So we started tinkering with our “images” but we are getting the following error when we are trying to “inject” our net-r8168 drivers.

      PowerCLI C:\> Add-EsxSoftwarePackage -SoftwarePackage “net-r8168” -ImageProfile ESXiHA-ImageProfile
      Add-EsxSoftwarePackage : Cannot process argument transformation on parameter ‘SoftwarePackage’. VMware_bootbank_net-r81
      At line:1 char:41
      + Add-EsxSoftwarePackage -SoftwarePackage “net-r8168” -ImageProfile ESXiHA-ImagePr …
      + ~~~~~~~~~~~
      + CategoryInfo : InvalidData: (:) [Add-EsxSoftwarePackage], ParameterBindingArgumentTransformationExcepti
      + FullyQualifiedErrorId : ParameterArgumentTransformationError,VMware.ImageBuilder.Commands.AddProfilePackage

      We know it is a long shot, since it’s a whitebuild setup. But do you mind looking into it with us?


    34. says

      Hi Duncan,

      That is really good documents. As this is my first attempt, and I have successfully implement. But I cant logged in to ESXi. I tried with default user root and password: vmware But I cant logged in.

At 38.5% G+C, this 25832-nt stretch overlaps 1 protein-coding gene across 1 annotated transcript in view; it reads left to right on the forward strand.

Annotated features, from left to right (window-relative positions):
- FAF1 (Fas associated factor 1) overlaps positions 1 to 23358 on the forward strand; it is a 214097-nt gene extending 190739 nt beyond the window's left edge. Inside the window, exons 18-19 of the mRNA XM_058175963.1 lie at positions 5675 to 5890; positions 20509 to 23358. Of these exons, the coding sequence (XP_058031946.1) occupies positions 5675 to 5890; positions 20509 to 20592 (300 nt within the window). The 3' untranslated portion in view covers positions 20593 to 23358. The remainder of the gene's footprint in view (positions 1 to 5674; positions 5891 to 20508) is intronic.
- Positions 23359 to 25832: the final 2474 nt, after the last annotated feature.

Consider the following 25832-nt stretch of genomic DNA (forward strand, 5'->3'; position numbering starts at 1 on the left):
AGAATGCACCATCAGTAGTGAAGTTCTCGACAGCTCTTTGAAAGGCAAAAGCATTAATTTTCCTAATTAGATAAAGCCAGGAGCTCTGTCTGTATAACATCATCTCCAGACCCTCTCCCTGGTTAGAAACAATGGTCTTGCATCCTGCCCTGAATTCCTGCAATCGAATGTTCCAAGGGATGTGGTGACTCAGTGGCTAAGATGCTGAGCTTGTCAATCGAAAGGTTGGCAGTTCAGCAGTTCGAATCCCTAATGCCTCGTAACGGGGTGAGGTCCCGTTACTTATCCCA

Could you please help me.

    35. Gen says

      Hmm started looking into using Auto deploy within our environment and noticed the following

      Note: VMware does not support the use of stateless caching when used within a HA cluster.

      The sole reason why we are looking at using Auto deploy was to simplify the deployment and update process.
      IE update the repository with the new Image, reboot the hosts the new image is installed and it joins it back into the cluster again.

      However if we want the resilience of stateless caching we can add it into a HA cluster is this correct or am I reading this wrong?

    36. Dan says

      I have a lab with two physical ESXi 5.5 hosts (ESX03, ESX04). I thought it would be sweet to prove out Auto Deploy in this lab by attempting to install ESX05 into a VM and join the VM into the cluster (not to actually host nested VMs, just to prove out Auto Deploy, then shut the virtual host down). I was attempting the PXE boot portion using IOS DHCP, this was failing and I don’t know why, configuration is below. Any ideas?

      ip dhcp pool ESX05-vNIC0
      hardware-address 0050.56b0.40c8
      client-name ESX05-vNIC0
      option 66 ip
      option 67 ascii undionly.kpxe.vmw-hardwired

      After confirming no firewall, same VLAN, TFTP server running, and no fat-fingered entries anywhere, this link describes the behavior I still see (TFTP open timeout).

      I interpreted TFTP open timeout under these conditions to mean that the VM itself wasn’t receiving the DHCP options from IOS DHCP, I just can’t seem to prove it. I was not able to confirm options sent from IOS DHCP to the client via Cisco debug but I don’t know if that’s part of the typical debug output anyways.